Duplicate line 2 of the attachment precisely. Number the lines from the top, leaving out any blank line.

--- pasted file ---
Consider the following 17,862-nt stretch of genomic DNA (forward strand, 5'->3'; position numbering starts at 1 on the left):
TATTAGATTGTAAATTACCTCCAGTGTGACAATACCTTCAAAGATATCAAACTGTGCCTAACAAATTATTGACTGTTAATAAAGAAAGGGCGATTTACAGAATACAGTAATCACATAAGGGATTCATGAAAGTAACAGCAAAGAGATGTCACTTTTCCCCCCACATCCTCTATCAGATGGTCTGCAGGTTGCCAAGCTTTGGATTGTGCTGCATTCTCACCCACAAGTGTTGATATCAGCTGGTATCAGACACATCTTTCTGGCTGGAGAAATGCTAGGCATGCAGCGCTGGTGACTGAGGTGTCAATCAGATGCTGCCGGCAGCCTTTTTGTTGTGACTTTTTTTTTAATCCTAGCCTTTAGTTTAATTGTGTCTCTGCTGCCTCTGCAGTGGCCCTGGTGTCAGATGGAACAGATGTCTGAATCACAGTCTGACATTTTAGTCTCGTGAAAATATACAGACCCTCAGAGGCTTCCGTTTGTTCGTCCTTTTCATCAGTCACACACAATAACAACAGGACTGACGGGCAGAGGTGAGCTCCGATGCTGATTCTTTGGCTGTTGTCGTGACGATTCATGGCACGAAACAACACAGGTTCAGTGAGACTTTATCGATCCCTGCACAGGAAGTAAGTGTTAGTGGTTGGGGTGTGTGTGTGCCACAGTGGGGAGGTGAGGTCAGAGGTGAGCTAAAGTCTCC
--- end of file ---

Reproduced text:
TATTAGATTGTAAATTACCTCCAGTGTGACAATACCTTCAAAGATATCAAACTGTGCCTAACAAATTATTGACTGTTAATAAAGAAAGGGCGATTTACAGAATACAGTAATCACATAAGGGATTCATGAAAGTAACAGCAAAGAGATGTCACTTTTCCCCCCACATCCTCTATCAGATGGTCTGCAGGTTGCCAAGCTTTGGATTGTGCTGCATTCTCACCCACAAGTGTTGATATCAGCTGGTATCAGACACATCTTTCTGGCTGGAGAAATGCTAGGCATGCAGCGCTGGTGACTGAGGTGTCAATCAGATGCTGCCGGCAGCCTTTTTGTTGTGACTTTTTTTTTAATCCTAGCCTTTAGTTTAATTGTGTCTCTGCTGCCTCTGCAGTGGCCCTGGTGTCAGATGGAACAGATGTCTGAATCACAGTCTGACATTTTAGTCTCGTGAAAATATACAGACCCTCAGAGGCTTCCGTTTGTTCGTCCTTTTCATCAGTCACACACAATAACAACAGGACTGACGGGCAGAGGTGAGCTCCGATGCTGATTCTTTGGCTGTTGTCGTGACGATTCATGGCACGAAACAACACAGGTTCAGTGAGACTTTATCGATCCCTGCACAGGAAGTAAGTGTTAGTGGTTGGGGTGTGTGTGTGCCACAGTGGGGAGGTGAGGTCAGAGGTGAGCTAAAGTCTCC